How Millennial Financial Planning Differs from Other Generations
Personal financial strategies tend to shift with each generation, especially as the economy and job market changes and new savings tools are introduced. Millennials (Generation Y), in particular, have faced challenges that have caused them to develop their own set of spending and saving habits. They may need to carry more student loan debt and adjust to new homebuying standards, but in general, they have begun to save earlier in life. And this will help them meet their long-term millennial financial planning goals.
How Millennials Save
Millennials are savers and they've established good financial habits at a younger age than previous generations. According to a recent survey from Discover, 81 percent of millennials are saving part of their income and 35 percent claimed to have increased their savings over the prior year. Another survey by Transamerica, that focuses on retirement savings, reports that millennials claim to have started saving for retirement earlier than previous generations — at a median age of 24, compared to 30 for Generation X and 35 for baby boomers. It was also noted that Gen Y are more likely to utilize a professional financial advisor for assistance with investment strategies.
According to the Pew Research Center, millennials are better educated than previous generations and they tend to get married or set up a household at a later age. A study by the Urban Institute found that waiting longer to get married also affected millennial homeownership rates compared to previous generations.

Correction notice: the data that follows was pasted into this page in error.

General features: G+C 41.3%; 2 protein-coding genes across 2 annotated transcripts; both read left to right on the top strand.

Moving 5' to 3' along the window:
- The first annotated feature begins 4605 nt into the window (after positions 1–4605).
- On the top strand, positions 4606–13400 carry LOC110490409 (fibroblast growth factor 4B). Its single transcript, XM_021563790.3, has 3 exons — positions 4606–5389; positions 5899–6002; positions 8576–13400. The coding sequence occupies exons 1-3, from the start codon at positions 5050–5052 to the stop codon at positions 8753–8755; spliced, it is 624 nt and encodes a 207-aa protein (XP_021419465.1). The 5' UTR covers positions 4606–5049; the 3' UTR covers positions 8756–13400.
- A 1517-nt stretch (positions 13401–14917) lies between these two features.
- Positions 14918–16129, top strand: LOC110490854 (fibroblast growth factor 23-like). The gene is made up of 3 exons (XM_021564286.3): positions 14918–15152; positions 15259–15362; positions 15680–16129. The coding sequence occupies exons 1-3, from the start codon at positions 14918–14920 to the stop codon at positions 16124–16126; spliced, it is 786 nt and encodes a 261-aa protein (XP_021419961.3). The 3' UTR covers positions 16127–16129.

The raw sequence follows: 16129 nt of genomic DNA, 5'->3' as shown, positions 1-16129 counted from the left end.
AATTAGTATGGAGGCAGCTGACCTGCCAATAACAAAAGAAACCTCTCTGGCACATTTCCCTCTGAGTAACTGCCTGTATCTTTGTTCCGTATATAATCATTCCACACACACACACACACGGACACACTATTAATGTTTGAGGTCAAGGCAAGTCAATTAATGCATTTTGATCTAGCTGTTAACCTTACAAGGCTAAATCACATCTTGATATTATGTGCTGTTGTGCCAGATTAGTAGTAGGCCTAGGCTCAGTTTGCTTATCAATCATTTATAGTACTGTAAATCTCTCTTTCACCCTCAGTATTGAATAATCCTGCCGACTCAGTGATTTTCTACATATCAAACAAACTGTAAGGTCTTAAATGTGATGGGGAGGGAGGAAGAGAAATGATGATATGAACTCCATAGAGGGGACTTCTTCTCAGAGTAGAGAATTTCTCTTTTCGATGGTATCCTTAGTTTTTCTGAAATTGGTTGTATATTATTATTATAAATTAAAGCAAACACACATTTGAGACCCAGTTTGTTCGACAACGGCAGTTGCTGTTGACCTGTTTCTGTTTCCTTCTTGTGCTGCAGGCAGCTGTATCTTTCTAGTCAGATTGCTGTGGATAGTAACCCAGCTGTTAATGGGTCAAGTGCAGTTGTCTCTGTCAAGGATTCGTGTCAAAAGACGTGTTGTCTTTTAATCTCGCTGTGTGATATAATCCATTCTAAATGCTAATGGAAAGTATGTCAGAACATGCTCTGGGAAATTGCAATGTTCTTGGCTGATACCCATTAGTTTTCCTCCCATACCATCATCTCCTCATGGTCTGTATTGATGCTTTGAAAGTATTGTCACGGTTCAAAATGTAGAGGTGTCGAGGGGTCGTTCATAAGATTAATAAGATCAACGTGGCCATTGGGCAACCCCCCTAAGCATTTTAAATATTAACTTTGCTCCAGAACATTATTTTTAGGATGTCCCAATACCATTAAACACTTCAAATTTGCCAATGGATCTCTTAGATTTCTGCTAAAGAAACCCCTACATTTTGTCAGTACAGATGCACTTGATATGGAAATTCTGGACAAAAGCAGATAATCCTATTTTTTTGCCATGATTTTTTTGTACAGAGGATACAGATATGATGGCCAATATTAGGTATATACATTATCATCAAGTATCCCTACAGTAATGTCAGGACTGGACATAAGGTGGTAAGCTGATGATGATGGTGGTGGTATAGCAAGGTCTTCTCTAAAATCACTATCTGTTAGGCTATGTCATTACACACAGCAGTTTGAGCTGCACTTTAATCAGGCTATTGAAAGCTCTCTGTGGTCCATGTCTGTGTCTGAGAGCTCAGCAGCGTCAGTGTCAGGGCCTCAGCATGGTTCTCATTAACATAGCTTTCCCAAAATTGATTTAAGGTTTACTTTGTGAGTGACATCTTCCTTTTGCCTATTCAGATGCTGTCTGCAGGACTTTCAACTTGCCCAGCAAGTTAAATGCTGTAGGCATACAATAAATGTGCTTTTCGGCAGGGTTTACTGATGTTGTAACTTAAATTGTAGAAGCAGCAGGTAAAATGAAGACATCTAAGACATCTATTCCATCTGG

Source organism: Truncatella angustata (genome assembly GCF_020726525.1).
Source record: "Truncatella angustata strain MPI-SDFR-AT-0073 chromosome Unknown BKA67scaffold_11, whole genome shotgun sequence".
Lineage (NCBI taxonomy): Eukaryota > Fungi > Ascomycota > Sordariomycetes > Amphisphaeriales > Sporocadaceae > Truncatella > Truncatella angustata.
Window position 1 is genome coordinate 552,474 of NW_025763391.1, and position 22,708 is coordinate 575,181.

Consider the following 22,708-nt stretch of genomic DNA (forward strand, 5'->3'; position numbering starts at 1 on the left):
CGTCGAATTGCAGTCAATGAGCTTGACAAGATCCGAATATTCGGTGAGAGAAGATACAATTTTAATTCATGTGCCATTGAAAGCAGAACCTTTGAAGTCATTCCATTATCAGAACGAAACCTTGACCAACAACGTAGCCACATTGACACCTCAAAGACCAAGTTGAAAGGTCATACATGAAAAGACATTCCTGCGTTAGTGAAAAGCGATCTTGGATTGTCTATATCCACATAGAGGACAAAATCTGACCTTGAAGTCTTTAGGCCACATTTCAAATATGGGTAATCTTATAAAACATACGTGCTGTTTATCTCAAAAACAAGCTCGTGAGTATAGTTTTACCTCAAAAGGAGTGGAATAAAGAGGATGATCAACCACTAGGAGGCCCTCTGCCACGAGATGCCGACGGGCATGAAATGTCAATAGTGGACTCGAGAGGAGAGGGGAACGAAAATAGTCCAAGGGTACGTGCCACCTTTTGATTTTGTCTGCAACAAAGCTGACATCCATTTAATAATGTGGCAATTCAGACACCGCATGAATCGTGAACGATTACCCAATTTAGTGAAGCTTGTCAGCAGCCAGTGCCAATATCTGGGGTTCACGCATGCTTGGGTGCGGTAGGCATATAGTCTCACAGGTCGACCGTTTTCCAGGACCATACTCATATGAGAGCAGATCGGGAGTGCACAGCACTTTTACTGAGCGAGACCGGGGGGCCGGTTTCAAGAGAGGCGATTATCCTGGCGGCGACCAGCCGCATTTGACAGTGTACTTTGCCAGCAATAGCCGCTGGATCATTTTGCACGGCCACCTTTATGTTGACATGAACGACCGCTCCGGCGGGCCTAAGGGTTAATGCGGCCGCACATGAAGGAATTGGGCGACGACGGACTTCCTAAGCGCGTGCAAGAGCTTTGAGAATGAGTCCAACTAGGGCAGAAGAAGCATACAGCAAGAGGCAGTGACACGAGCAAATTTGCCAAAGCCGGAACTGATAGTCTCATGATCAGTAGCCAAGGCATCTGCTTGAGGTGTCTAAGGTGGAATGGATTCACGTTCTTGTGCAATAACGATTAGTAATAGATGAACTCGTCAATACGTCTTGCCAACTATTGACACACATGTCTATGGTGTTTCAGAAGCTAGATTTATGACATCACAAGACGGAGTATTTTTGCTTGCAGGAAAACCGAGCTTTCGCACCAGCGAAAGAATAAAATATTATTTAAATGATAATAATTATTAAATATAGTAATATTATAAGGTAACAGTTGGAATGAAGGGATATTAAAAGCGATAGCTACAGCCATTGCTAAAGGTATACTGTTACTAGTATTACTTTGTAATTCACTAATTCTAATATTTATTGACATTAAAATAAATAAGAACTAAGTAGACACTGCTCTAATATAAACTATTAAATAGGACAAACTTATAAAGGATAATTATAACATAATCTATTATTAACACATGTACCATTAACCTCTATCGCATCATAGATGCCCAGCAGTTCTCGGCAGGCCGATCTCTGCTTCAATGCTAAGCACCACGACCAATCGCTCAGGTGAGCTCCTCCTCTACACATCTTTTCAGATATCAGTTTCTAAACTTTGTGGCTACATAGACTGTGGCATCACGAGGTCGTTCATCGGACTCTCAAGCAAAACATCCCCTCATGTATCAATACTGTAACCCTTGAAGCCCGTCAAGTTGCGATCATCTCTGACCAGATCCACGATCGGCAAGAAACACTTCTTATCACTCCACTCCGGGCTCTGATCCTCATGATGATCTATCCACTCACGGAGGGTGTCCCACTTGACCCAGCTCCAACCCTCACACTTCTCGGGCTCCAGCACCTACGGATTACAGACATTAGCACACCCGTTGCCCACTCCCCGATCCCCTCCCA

Gen Y also has spending habits that differ from older generations. This affects their personal finances and how they choose to shop. They tend to be highly tech-reliant and more likely to purchase wearable technology like smartwatches. They've grown up in a new era of digital technology and feel more comfortable paying for items with their smartphones.
The Pew Research Center study found that Gen Y has accumulated less wealth than previous generations had acquired at the same average age. Part of the reason for this was student loan debt. Because millennials are carrying a higher balance in student loans than previous generations, they may find it more of a challenge to get ahead financially and move into homeownership. Learning how to manage student debt has been part of the evolution of millennial financial planning, an added line item to their household budget that previous generations have not had to deal with on such a large scale.
Caregiving at a Younger Age
Although the younger generation tends to establish their own households later in life, they are increasingly becoming caregivers to older generations. According to a survey by the AARP Public Policy Institute, Gen Y make up about 25 percent of family caregivers. This increased responsibility is coming earlier in life and adding to millennials' financial burdens when they're forced to pay for the care of a parent or grandparent. Although adequate support may not yet be in place to assist millennials with caregiving, the identification of this issue will help lay the groundwork for the future.
Caregiving, student loans, and a more tech-reliant lifestyle are just a few of the many factors that affect millennial financial planning. Despite these challenges, Gen Y has demonstrated resiliency and established good spending and savings habits to help them achieve long-term success.